When we were growing up—in the 80’s—there was only one real beauty standard (white, thin, blonde), and only a few media channels through which we were educated (magazines, newspapers, television, and the movies). Now, there are many, rapidly-evolving ideas about what is beautiful, thanks to modernized attitudes about diversity, representation, and inclusion. There are infinitely more channels through which multitudes of beauty standard ideals—some of which are more toxic than ever—are being disseminated, faster, and with even more high tech photo-altering capabilities.
Over the weekend I was at a meditation retreat and was telling two participants about my new book, Your Body, Your Best Friend: End the Confidence-Crushing Pursuit of Unrealistic Beauty Standards and Embrace Your True Power. These women had a great question: Do you think that it’s easier to do this now than it was when we were growing up? I said, “It’s complicated.”
In this environment, which is arguably more accepting, it seems that young people are, ironically, forced to make more difficult choices about their bodies and identities, more swiftly. Social media also has encouraged everyone to falsify their reality, by only showing the “highlight reel.” The promise of beauty, perfection, and leisure still has a strong hold over all of us.
The cult of thinness hasn’t disappeared in a sea of diversity. In fact, it just may have gotten stronger. But there’s an upshot to the sharply increased volume of imagery, precisely because it shows a multitudes of possibility. It reveals a pathway, and an answer to how to end unrealistic beauty standards once and for all. This answer is simple, but not easy. Like yourself. Like your body, simply because it’s yours. Like your nose, simply because it belongs to you. Like your voice, just because it’s yours.
How to begin to like yourself? Here are five simple, but not easy steps:
1. Take the time to get to know yourself.
It is impossible to determine if you actually like yourself if you don’t know yourself. In yoga, this is the discipline of svadhayaya. Approach getting to know yourself as a lifelong journey of friendship.
2. Resource your friends to help.
Unsure what is likable about you? Ask your friends. There is a reason they want to spend time with you, that has nothing at all to do with how you look, or the shape of your body.
3. Identify the sticky points.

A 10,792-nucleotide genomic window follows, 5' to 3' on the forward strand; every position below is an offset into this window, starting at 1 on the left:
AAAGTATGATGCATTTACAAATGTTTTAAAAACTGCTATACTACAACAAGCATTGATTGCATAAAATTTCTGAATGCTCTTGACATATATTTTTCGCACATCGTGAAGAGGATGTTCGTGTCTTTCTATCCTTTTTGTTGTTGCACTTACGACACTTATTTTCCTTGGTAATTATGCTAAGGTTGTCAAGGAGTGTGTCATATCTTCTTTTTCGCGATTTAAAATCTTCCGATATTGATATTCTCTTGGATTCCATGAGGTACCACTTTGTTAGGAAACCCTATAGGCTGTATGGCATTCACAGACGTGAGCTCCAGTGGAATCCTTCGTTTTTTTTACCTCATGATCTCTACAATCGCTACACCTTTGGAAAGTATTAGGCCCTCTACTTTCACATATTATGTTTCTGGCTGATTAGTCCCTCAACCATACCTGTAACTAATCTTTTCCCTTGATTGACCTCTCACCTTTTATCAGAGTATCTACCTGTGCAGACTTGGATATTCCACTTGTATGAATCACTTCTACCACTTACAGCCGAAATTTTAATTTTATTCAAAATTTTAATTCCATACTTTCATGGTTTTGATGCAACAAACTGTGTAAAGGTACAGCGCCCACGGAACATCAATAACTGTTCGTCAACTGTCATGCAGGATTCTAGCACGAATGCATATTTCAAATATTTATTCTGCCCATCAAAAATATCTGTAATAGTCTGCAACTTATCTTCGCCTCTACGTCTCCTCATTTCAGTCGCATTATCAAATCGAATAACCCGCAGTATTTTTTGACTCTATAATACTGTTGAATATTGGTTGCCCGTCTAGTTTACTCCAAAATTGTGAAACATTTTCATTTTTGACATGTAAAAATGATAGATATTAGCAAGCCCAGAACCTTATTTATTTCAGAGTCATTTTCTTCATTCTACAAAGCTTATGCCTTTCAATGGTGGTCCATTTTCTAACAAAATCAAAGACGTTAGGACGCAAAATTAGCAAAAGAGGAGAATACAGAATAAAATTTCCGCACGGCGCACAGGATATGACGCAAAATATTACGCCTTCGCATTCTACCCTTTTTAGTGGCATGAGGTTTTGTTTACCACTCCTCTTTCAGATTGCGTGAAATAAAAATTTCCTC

Everyone has things about themselves they don’t like. These are places of opportunity and growth.
4. Determine if the sticky points are really you, or simply habits you’ve acquired.
Sometimes the things we don’t like are not true or real to the core of our nature. This is where yoga is so helpful. Practice will encourage discernment or the ability to identify what is you, and what is unhelpful conditioning or samskara. (Note: samskara aren’t inherently bad! We can also have helpful conditioning).
5. Rid yourself of unhelpful habits; embrace the true core of you.
Sometimes what and who you really are isn’t what you would have hoped for. Being ourselves frequently has consequences, some that can be painful. Our task as humans is to like our core selves, no matter what. When you do the work of liking yourself, everything about you becomes beautiful. People who like themselves have a luminosity that eclipses the physical body. And, this is how we will, collectively, end unrealistic beauty standards once, and for all. Will you join me? Now, of course, what I’ve presented here is an incredibly condensed map. If you’re intrigued, and want to know more about making friend with your body, I hope that you will take a deeper dive, by reading my book.
Diversity in representation shows that liking yourself could emerge from looking like yourself, instead of like someone else. Paradoxically, body image acceptance isn’t really about your body at all. It’s about your spirit and your soul. When you like yourself—the being that lives within the body—the body is a joy, a gift, a delight, no matter what it looks like or what it can do. And when everyone likes themselves, then unrealistic beauty standards just bounce off boundaries composed of kindness and affection, and everyone simply goes on about their day unaffected emotionally, intellectual, spiritually. Simple. Not easy. If liking ourselves were so easy, we would have a very different world!